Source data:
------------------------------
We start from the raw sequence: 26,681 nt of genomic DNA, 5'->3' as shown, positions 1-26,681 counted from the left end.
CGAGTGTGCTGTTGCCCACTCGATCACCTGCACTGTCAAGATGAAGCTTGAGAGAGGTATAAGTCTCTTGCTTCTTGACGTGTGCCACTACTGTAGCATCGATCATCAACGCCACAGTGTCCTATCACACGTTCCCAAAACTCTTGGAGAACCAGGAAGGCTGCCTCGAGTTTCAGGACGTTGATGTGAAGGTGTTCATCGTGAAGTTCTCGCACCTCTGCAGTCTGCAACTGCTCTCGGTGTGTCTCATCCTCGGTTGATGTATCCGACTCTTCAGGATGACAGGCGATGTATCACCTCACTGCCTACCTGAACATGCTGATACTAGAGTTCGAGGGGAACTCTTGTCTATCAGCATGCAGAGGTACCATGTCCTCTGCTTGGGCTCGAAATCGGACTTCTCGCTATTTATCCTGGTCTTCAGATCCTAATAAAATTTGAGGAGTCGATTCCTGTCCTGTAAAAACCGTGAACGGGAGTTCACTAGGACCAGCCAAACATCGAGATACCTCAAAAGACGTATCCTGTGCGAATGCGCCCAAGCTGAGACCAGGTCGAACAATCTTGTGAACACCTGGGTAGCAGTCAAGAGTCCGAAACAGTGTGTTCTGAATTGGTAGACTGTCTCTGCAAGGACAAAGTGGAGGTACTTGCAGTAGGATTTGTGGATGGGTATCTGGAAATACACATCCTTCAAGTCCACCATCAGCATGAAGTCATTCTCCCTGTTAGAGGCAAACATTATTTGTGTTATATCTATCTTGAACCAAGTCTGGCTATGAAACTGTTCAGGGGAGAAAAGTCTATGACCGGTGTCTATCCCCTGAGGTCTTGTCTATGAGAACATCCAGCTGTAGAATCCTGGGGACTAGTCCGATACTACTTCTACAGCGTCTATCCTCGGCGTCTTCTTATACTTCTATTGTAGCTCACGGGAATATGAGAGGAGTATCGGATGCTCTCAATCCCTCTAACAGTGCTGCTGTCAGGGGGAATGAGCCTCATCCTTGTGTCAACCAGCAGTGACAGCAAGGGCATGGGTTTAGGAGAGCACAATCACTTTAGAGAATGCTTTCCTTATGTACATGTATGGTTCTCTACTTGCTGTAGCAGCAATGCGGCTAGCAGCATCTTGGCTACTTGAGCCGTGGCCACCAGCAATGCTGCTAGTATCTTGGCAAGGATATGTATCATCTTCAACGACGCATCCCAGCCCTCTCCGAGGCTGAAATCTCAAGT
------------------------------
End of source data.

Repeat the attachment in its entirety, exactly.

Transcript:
We start from the raw sequence: 26,681 nt of genomic DNA, 5'->3' as shown, positions 1-26,681 counted from the left end.
CGAGTGTGCTGTTGCCCACTCGATCACCTGCACTGTCAAGATGAAGCTTGAGAGAGGTATAAGTCTCTTGCTTCTTGACGTGTGCCACTACTGTAGCATCGATCATCAACGCCACAGTGTCCTATCACACGTTCCCAAAACTCTTGGAGAACCAGGAAGGCTGCCTCGAGTTTCAGGACGTTGATGTGAAGGTGTTCATCGTGAAGTTCTCGCACCTCTGCAGTCTGCAACTGCTCTCGGTGTGTCTCATCCTCGGTTGATGTATCCGACTCTTCAGGATGACAGGCGATGTATCACCTCACTGCCTACCTGAACATGCTGATACTAGAGTTCGAGGGGAACTCTTGTCTATCAGCATGCAGAGGTACCATGTCCTCTGCTTGGGCTCGAAATCGGACTTCTCGCTATTTATCCTGGTCTTCAGATCCTAATAAAATTTGAGGAGTCGATTCCTGTCCTGTAAAAACCGTGAACGGGAGTTCACTAGGACCAGCCAAACATCGAGATACCTCAAAAGACGTATCCTGTGCGAATGCGCCCAAGCTGAGACCAGGTCGAACAATCTTGTGAACACCTGGGTAGCAGTCAAGAGTCCGAAACAGTGTGTTCTGAATTGGTAGACTGTCTCTGCAAGGACAAAGTGGAGGTACTTGCAGTAGGATTTGTGGATGGGTATCTGGAAATACACATCCTTCAAGTCCACCATCAGCATGAAGTCATTCTCCCTGTTAGAGGCAAACATTATTTGTGTTATATCTATCTTGAACCAAGTCTGGCTATGAAACTGTTCAGGGGAGAAAAGTCTATGACCGGTGTCTATCCCCTGAGGTCTTGTCTATGAGAACATCCAGCTGTAGAATCCTGGGGACTAGTCCGATACTACTTCTACAGCGTCTATCCTCGGCGTCTTCTTATACTTCTATTGTAGCTCACGGGAATATGAGAGGAGTATCGGATGCTCTCAATCCCTCTAACAGTGCTGCTGTCAGGGGGAATGAGCCTCATCCTTGTGTCAACCAGCAGTGACAGCAAGGGCATGGGTTTAGGAGAGCACAATCACTTTAGAGAATGCTTTCCTTATGTACATGTATGGTTCTCTACTTGCTGTAGCAGCAATGCGGCTAGCAGCATCTTGGCTACTTGAGCCGTGGCCACCAGCAATGCTGCTAGTATCTTGGCAAGGATATGTATCATCTTCAACGACGCATCCCAGCCCTCTCCGAGGCTGAAATCTCAAGT